The Freedom Project attempts to frame Yoffe’s lecture as intersectional, promising to both address the disempowerment of women and the higher rates of rape accusations against men of color. However, Yoffe fails to recognize that instead of redressing these injustices, she further proports standards of rape that sanctify violence against women, especially women of color. Yoffe also fails to connect that gendered violence is closely related to white supremacy, a well-researched phenomenon aptly described in the Anti-Defamation League’s report: When Women are the Enemy: The Intersection of Misogyny and White Supremacy. Yoffe also ignores sexual assault and rape as an issue existing outside of a heteronormative, gender binary — an unsurprising fact given that Yoffe has a history of ignoring LGBTQIA+ issues and once went so far as to suggest to a bisexual reader that she would be better off staying in the closet. Yoffe has made a career of minimizing the autonomy of survivors and the severity of violence against women on college campuses, contributing to a narrative that disempowers women and other marginalized groups. In exercising her constitutional right to express her views, Yoffe has neglected any responsibility for the way her ideas reinforce pervasive systems of inequality, like rape culture and white male supremacy.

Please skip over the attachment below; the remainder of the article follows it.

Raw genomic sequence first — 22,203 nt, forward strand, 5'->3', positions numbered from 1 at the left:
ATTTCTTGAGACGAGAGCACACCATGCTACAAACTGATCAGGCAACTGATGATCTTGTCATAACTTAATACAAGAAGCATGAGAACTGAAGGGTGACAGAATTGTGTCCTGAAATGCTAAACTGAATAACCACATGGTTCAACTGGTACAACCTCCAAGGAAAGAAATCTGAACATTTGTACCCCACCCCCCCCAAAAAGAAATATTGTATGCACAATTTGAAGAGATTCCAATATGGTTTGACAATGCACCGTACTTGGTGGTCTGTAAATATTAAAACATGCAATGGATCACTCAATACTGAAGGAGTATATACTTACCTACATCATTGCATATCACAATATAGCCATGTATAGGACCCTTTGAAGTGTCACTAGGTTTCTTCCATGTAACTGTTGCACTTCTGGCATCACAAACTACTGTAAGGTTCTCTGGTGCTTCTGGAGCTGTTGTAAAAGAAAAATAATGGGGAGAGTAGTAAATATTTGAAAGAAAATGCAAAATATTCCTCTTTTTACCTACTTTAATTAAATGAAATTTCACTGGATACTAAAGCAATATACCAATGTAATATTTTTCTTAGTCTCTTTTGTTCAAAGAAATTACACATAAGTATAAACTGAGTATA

While several faculty members have expressed their concerns at Yoffe’s invitation to campus through a faculty-staff forum, no one has yet spoken publicly about how Yoffe’s invitation is a symptom of a larger problem: Wellesley College’s striking apathy towards sexual violence, especially in regards to the way it deeply affects hundreds of its students. I believe a larger dialogue must take place — one that addresses the insensitivity of Wellesley College to bring a sexual-violence skeptic to campus just weeks after the virulent Kavanaugh hearings. During the Kavanaugh hearings, Wellesley College hosted no vigil (besides an event led by survivors themselves), failed to increase their counseling or emergency support, and left survivors to feel isolated, given that no group-counseling exists for survivors. President Johnson never even publicly spoke on the issue, with just the Vice President issuing a lack-luster email about how survivors can help themselves if the news cycle has them feeling down.
On Nov. 14, Yoffe will invalidate sexual violence and its harrowing effects on survivors; Wellesley College, through approving this lecture, is inextricably implicated by their silence on the matter. For a college dedicated to fostering and empowering its students, Wellesley College has demonstratively failed its survivors and its larger student body. As a student who transferred to Wellesley College after being raped at her former college campus, Wellesley College’s inaction is a familiar, yet bitter disappointment.
Becca Pachl, Class of 2020